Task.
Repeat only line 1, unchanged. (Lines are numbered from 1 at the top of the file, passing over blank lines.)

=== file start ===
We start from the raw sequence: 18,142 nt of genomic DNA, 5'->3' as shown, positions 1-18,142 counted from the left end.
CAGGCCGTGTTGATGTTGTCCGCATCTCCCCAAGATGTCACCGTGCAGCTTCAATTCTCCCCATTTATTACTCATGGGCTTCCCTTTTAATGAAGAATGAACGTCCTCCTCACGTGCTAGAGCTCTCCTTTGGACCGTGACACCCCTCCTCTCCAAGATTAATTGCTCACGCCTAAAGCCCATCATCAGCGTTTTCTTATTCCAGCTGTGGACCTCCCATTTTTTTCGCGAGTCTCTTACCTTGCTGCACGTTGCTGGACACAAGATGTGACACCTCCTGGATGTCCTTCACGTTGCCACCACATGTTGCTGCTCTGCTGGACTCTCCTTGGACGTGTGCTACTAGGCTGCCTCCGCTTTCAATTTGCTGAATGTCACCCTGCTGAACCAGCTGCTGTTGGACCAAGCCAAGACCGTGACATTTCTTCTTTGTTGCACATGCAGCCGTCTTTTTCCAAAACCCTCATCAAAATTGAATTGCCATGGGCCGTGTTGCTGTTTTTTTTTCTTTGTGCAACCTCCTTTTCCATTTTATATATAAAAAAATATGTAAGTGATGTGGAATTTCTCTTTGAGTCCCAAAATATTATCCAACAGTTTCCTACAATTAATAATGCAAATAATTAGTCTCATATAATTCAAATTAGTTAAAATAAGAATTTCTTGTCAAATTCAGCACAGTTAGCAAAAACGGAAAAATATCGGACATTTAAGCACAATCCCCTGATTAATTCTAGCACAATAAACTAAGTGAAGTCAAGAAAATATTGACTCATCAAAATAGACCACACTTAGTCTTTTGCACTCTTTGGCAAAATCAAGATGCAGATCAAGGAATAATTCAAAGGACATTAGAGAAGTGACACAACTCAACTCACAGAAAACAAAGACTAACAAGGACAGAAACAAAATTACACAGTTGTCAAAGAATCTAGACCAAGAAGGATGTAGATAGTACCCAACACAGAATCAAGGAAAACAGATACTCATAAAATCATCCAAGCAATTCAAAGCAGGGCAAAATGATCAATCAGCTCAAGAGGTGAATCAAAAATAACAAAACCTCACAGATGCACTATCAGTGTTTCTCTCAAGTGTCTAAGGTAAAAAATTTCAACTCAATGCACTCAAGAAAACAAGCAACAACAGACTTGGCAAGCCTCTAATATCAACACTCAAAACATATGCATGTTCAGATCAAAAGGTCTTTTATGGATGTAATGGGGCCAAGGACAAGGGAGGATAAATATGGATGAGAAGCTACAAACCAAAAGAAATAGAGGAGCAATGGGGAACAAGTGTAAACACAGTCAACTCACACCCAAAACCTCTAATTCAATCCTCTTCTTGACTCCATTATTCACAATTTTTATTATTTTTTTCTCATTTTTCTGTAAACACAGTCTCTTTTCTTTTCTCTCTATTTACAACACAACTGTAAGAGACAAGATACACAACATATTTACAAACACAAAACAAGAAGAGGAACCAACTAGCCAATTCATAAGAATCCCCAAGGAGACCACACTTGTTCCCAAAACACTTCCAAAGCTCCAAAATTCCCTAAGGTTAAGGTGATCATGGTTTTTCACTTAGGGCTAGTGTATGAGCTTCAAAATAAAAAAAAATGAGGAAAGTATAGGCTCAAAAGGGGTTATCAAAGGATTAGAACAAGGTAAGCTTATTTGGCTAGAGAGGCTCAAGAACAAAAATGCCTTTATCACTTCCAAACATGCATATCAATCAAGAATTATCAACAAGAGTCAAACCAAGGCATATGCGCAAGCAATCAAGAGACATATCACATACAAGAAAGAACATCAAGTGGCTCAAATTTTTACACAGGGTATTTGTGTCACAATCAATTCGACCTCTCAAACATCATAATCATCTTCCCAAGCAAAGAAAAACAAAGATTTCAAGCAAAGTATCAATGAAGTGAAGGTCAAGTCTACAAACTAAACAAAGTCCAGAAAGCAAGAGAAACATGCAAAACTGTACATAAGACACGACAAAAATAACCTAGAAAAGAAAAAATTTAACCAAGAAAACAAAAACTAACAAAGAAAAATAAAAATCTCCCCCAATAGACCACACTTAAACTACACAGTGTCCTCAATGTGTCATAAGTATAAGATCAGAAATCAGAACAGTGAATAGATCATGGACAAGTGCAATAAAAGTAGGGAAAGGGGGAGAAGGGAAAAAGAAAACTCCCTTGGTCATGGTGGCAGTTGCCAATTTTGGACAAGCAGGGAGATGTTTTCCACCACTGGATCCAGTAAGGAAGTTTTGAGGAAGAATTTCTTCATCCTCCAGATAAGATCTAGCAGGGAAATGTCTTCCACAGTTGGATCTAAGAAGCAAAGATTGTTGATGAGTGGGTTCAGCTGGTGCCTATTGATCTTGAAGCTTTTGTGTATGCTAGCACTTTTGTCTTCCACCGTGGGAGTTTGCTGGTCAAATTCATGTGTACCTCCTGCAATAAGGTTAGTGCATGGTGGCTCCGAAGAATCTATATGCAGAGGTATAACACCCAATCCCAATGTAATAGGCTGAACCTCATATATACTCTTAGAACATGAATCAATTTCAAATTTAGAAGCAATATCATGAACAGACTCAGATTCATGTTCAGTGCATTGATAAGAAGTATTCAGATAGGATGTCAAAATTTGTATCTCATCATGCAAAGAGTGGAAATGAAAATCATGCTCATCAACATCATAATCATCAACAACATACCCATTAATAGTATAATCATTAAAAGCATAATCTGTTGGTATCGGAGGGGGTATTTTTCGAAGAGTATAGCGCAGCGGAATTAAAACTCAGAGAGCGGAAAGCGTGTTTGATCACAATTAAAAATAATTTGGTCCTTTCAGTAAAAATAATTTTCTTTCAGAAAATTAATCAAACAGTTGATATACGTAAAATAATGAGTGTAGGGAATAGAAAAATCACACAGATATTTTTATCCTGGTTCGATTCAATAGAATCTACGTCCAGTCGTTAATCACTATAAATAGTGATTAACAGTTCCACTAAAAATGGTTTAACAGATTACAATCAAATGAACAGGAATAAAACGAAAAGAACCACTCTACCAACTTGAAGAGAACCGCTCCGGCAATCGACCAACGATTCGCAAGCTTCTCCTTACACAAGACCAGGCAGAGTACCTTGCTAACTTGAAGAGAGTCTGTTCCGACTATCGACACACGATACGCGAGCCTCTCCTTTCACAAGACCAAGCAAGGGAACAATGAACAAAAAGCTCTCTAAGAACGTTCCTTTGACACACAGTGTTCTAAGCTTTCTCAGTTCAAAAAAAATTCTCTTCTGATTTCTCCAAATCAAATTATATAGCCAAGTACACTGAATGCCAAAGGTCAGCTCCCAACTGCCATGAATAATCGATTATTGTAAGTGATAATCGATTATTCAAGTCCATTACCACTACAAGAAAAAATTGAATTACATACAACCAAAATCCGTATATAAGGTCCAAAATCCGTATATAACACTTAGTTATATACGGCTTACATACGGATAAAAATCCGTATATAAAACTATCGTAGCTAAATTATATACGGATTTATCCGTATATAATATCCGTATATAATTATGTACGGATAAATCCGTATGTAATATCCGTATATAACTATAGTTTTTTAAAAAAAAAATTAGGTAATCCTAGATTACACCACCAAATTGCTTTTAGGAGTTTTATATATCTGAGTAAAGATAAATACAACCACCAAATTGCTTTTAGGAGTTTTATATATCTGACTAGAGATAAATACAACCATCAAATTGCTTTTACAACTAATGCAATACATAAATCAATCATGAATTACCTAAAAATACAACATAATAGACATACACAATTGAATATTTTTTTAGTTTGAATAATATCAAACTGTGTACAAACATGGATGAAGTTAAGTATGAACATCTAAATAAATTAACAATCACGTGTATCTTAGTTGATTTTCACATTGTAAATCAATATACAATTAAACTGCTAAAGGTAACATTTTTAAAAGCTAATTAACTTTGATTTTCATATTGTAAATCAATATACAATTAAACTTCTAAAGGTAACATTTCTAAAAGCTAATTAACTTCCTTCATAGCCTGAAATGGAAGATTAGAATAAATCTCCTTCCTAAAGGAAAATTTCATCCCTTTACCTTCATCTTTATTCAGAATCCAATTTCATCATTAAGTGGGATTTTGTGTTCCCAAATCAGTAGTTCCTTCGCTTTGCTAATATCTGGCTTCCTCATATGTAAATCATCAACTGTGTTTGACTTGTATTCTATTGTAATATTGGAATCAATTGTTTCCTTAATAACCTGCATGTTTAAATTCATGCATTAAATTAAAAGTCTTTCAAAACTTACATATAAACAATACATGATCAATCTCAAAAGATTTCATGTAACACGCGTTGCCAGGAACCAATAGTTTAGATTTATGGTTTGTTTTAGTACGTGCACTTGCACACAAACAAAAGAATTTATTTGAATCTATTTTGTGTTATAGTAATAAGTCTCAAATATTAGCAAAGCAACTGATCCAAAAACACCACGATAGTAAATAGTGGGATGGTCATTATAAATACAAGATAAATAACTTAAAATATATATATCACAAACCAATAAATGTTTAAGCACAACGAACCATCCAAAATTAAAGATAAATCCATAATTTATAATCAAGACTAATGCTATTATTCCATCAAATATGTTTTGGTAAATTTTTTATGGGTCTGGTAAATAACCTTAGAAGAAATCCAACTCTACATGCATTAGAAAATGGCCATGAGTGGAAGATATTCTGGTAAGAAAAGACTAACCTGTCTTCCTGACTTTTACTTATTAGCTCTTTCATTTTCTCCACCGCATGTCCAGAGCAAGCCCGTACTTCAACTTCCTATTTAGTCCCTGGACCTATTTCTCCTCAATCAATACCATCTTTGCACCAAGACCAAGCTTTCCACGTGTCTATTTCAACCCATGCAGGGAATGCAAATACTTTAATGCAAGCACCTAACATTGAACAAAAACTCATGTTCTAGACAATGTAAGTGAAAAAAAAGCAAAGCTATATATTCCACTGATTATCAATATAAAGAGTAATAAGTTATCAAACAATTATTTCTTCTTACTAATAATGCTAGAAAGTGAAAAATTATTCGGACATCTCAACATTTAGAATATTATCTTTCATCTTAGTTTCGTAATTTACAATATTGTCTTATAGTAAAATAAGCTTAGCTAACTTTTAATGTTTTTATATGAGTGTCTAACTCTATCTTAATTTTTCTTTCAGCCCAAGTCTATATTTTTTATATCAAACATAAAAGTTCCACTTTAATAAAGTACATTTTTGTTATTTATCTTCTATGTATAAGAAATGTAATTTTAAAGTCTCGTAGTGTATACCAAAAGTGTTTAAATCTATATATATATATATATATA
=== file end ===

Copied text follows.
We start from the raw sequence: 18,142 nt of genomic DNA, 5'->3' as shown, positions 1-18,142 counted from the left end.